Rivian’s $5 Billion Georgia Plant Project Inches Ahead; Is RIVN Stock A Buy Or Sell?| Investor’s Business Daily

Rivian Automotive (RIVN) rolled out the first all-electric pickup truck, the R1T, on Sept. 14, 2021. On Nov. 9, 2021, the much-anticipated RIVN IPO priced strong. The EV startup had a monster IPO, however shares have fallen well below their IPO price recently, amid an overall market downturn. Rivian now has a market cap of $23.013 billion. Is Rivian stock a good buy?




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The Rivian IPO priced an upsized 153 million shares at $78 a share Nov. 9, 2021, above the expected range. The RIVN IPO raised $11.9 billion, giving Rivian an initial valuation of roughly $77 billion. Shares soared to 179.47 on Nov. 16, 2021, but then sold off sharply over the following weeks and months.

Rivian picked a good time to go public, as it is among the few startup EV makers actually producing and delivering vehicles. Lucid Motors (LCID) more than doubled in the first four months after going public in July 2021, as it began deliveries. LCID stock came public via a SPAC merger. LCID stock has since pulled back to around $19.

Post-IPO Expansion

Rivian announced Dec. 16, 2021, that it will open a vehicle assembly and battery plant near Atlanta. The $5 billion project is slated to break ground in the coming months.

On May 2, Rivian and Georgia officials announced a $1.5 billion state and local incentive package for the EV maker that includes  tax credits, according to a Reuters report.

However, local residents oppose the new factory, saying they were assured in 2017 that the area would remain largely rural.

In response, on Feb. 22, 2022, Georgia officials said the state is taking over the controversial development project, which will allow officials to bypass local rezoning hearings. Georgia will take ownership of the site, to “streamline” the development process, according to a local report.

On May 25, the Atlanta Journal-Constitution reported that a Morgan County board voted 4-1 in favor of a property rental agreement that’s the centerpiece of the $1.5 billion incentive package offered to Rivian.

The agreement means Rivian will rent the land where the factory will be built and won’t have to pay property taxes on the nearly 2000-acre site.

Next, Rivian plans to open a plant in Europe to start building vehicles by the end of 2023. A site in the U.K. is also possible, as well as locations in continental Europe.

On Dec. 3, 2021, The Financial Times reported that the U.K. was offering Rivian more than 1 billion British pounds — $1.32 billion — to build a plant in Somerset. The 635-acre site could be used for battery production, car assembly or both if the plans are approved, the report said.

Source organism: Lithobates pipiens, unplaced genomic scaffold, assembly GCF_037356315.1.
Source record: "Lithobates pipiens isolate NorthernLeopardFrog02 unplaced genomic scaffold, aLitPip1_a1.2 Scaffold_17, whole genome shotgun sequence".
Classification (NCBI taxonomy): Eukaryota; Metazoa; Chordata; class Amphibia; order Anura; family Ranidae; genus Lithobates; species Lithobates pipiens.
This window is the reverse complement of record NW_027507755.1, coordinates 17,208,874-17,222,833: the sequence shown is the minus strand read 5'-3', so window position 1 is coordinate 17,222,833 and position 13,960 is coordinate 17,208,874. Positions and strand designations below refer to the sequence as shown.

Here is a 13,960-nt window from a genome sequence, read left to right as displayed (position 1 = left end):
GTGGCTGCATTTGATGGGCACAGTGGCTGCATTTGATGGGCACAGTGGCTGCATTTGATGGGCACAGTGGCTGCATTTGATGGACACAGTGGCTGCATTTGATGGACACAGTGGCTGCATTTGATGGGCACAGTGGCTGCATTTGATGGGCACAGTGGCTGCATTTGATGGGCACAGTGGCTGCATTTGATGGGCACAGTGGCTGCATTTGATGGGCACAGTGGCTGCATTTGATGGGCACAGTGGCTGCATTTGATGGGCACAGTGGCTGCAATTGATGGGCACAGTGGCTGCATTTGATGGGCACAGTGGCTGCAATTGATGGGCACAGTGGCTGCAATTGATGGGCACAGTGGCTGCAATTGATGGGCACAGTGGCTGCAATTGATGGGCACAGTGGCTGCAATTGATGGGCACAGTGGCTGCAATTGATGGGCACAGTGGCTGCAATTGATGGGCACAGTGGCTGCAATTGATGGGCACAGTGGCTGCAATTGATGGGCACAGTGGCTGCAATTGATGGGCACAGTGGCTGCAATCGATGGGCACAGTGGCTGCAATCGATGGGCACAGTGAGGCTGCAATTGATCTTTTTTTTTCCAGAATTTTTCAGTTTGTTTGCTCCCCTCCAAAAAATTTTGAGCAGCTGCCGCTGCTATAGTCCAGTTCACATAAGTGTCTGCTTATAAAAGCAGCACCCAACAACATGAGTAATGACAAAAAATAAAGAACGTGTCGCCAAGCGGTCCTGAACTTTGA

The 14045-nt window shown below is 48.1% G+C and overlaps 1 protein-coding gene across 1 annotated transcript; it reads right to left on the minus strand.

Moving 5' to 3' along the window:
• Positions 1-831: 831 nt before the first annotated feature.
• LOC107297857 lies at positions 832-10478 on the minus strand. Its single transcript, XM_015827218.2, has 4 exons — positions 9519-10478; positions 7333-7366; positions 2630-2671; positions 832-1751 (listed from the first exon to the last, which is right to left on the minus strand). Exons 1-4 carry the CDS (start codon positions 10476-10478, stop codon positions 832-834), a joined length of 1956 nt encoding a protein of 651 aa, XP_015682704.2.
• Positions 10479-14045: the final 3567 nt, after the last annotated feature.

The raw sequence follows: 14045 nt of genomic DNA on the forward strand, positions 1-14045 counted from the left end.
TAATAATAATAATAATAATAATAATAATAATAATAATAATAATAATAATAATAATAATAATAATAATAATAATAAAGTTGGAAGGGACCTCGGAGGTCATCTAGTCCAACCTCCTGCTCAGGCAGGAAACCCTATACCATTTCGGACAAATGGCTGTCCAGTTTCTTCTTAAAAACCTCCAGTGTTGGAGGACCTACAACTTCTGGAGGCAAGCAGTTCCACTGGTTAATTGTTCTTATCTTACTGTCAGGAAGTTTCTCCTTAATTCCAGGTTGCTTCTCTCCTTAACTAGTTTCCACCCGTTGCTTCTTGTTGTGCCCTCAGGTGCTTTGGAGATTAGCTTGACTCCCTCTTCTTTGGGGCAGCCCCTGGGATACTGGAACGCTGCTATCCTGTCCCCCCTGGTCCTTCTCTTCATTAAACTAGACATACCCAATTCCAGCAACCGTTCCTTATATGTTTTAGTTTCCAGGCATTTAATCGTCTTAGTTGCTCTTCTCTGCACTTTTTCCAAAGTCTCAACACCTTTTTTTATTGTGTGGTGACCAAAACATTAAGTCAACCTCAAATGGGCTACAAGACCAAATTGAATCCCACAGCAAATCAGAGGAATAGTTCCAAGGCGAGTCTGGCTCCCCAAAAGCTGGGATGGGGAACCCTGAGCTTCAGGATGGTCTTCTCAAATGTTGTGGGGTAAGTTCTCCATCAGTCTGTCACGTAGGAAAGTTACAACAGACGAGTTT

Rivian Files Lawsuit Vs. Seat Supplier

Rivian filed a lawsuit on March 9 against Commercial Vehicle Group, alleging that the seat supplier violated a contract by nearly doubling prices that Rivian says the two companies initially agreed to, according to a May 16 Wall Street Journal report. The seats are for Rivian’s commercial vans bound for Amazon, its key client.

Commercial Group disputes Rivian’s claim, the report said. The company says the price hike is due to Rivian’s multiple revisions to the product.

Rivian warned in the complaint that if the dispute is not resolved it may be forced to shut down the commercial van program.

RIVN shares fell 7% on the news on May 16.

Ford Sells Chunk Of Rivian Stock

Late on May 13, Ford sold 7 million RIVN shares at a price of $26.88. That’s on top of the 8 million it sold on May 11. That means Ford’s stake has fallen to just under 10%, or 86.9 million shares. Ford’s stock sales have pushed RIVN shares even lower, as the embattled EV startup missed quarterly earnings.

Ford’s move is not entirely a surprise. Several months ago, Ford vacated its seat on Rivian’s board of directors.

Additionally, on Nov. 19, 2021, Automotive News reported Ford and Rivian are scrapping plans to make an electric vehicle together. Ford originally announced its intention to make a Rivian-powered EV in 2019 when it first invested $500 million into the startup. Ford and Rivian have already canceled a vehicle they planned to make for the Lincoln luxury brand in 2020.

Amazon Reveals 18% Stake In Rivian

The Amazon (AMZN)- and Ford-backed Rivian’s R1T beat Tesla and General Motors auto to the punch, as the EV market for electric trucks heats up. But production has been slow, while its R1S SUV has largely been pushed out to spring 2022.

Rivian makes its vehicles at its plant in Normal, Ill. The plant has a production capacity of 150,000 units annually.

The company is prioritizing production of electric vans for Amazon, according to a recent Bloomberg report. Amazon has ordered 100,000 of Rivian’s electric vans. And while Rivian’s R1T pickup has grabbed headlines recently, Amazon’s vans are more likely to be revenue drivers in the near term.

Amazon said on Feb. 2, 2022, that it had a roughly 18% stake in Rivian. However, Amazon is also looking elsewhere to electrify its fleet, On Jan. 5, 2022, Amazon and Stellantis (STLA) said they’re are partnering to develop vehicles with Amazon software in the dashboards. Stellantis will also make electric delivery vans for Amazon.